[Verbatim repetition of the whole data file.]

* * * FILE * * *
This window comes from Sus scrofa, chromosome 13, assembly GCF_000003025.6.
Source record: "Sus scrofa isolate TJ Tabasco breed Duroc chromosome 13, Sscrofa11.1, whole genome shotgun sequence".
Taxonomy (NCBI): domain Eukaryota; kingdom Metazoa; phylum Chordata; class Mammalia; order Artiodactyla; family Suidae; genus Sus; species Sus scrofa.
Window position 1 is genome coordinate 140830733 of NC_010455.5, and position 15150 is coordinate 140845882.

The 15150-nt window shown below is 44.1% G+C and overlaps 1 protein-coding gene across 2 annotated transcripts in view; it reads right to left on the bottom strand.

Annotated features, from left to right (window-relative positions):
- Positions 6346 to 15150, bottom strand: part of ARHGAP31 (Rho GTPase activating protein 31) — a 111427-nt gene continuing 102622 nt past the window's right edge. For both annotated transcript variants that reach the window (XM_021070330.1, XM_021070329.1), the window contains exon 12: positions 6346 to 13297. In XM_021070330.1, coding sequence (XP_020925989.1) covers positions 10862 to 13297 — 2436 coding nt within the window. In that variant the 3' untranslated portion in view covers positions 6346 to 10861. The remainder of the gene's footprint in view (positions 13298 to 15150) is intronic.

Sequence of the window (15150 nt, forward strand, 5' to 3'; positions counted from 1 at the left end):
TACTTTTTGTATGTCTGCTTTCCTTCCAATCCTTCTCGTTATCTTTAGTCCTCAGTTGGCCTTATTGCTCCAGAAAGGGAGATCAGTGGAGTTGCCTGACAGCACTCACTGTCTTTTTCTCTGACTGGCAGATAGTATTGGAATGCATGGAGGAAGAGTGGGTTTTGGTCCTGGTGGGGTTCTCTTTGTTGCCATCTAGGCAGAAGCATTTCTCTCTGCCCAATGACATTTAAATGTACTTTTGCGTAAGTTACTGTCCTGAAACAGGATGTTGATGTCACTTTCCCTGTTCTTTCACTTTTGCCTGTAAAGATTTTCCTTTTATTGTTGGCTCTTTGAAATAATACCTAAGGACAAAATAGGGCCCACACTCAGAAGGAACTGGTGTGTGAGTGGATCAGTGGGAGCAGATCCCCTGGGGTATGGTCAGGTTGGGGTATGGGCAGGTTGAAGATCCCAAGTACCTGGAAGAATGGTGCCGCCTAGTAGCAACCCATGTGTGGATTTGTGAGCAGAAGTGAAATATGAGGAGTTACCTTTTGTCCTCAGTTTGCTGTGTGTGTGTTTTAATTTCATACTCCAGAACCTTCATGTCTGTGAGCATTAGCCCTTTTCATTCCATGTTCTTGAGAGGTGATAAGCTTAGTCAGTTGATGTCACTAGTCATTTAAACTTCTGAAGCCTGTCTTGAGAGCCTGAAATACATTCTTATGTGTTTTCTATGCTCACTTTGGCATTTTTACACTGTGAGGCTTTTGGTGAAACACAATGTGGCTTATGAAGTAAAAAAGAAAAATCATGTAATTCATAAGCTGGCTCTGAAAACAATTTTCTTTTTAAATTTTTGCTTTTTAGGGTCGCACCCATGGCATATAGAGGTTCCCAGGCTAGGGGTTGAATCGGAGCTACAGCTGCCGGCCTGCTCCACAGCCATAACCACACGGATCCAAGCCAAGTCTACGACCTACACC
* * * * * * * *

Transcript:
This window comes from Sus scrofa, chromosome 13, assembly GCF_000003025.6.
Source record: "Sus scrofa isolate TJ Tabasco breed Duroc chromosome 13, Sscrofa11.1, whole genome shotgun sequence".
Taxonomy (NCBI): domain Eukaryota; kingdom Metazoa; phylum Chordata; class Mammalia; order Artiodactyla; family Suidae; genus Sus; species Sus scrofa.
Window position 1 is genome coordinate 140830733 of NC_010455.5, and position 15150 is coordinate 140845882.

The 15150-nt window shown below is 44.1% G+C and overlaps 1 protein-coding gene across 2 annotated transcripts in view; it reads right to left on the bottom strand.

Annotated features, from left to right (window-relative positions):
- Positions 6346 to 15150, bottom strand: part of ARHGAP31 (Rho GTPase activating protein 31) — a 111427-nt gene continuing 102622 nt past the window's right edge. For both annotated transcript variants that reach the window (XM_021070330.1, XM_021070329.1), the window contains exon 12: positions 6346 to 13297. In XM_021070330.1, coding sequence (XP_020925989.1) covers positions 10862 to 13297 — 2436 coding nt within the window. In that variant the 3' untranslated portion in view covers positions 6346 to 10861. The remainder of the gene's footprint in view (positions 13298 to 15150) is intronic.

Sequence of the window (15150 nt, forward strand, 5' to 3'; positions counted from 1 at the left end):
TACTTTTTGTATGTCTGCTTTCCTTCCAATCCTTCTCGTTATCTTTAGTCCTCAGTTGGCCTTATTGCTCCAGAAAGGGAGATCAGTGGAGTTGCCTGACAGCACTCACTGTCTTTTTCTCTGACTGGCAGATAGTATTGGAATGCATGGAGGAAGAGTGGGTTTTGGTCCTGGTGGGGTTCTCTTTGTTGCCATCTAGGCAGAAGCATTTCTCTCTGCCCAATGACATTTAAATGTACTTTTGCGTAAGTTACTGTCCTGAAACAGGATGTTGATGTCACTTTCCCTGTTCTTTCACTTTTGCCTGTAAAGATTTTCCTTTTATTGTTGGCTCTTTGAAATAATACCTAAGGACAAAATAGGGCCCACACTCAGAAGGAACTGGTGTGTGAGTGGATCAGTGGGAGCAGATCCCCTGGGGTATGGTCAGGTTGGGGTATGGGCAGGTTGAAGATCCCAAGTACCTGGAAGAATGGTGCCGCCTAGTAGCAACCCATGTGTGGATTTGTGAGCAGAAGTGAAATATGAGGAGTTACCTTTTGTCCTCAGTTTGCTGTGTGTGTGTTTTAATTTCATACTCCAGAACCTTCATGTCTGTGAGCATTAGCCCTTTTCATTCCATGTTCTTGAGAGGTGATAAGCTTAGTCAGTTGATGTCACTAGTCATTTAAACTTCTGAAGCCTGTCTTGAGAGCCTGAAATACATTCTTATGTGTTTTCTATGCTCACTTTGGCATTTTTACACTGTGAGGCTTTTGGTGAAACACAATGTGGCTTATGAAGTAAAAAAGAAAAATCATGTAATTCATAAGCTGGCTCTGAAAACAATTTTCTTTTTAAATTTTTGCTTTTTAGGGTCGCACCCATGGCATATAGAGGTTCCCAGGCTAGGGGTTGAATCGGAGCTACAGCTGCCGGCCTGCTCCACAGCCATAACCACACGGATCCAAGCCAAGTCTACGACCTACACC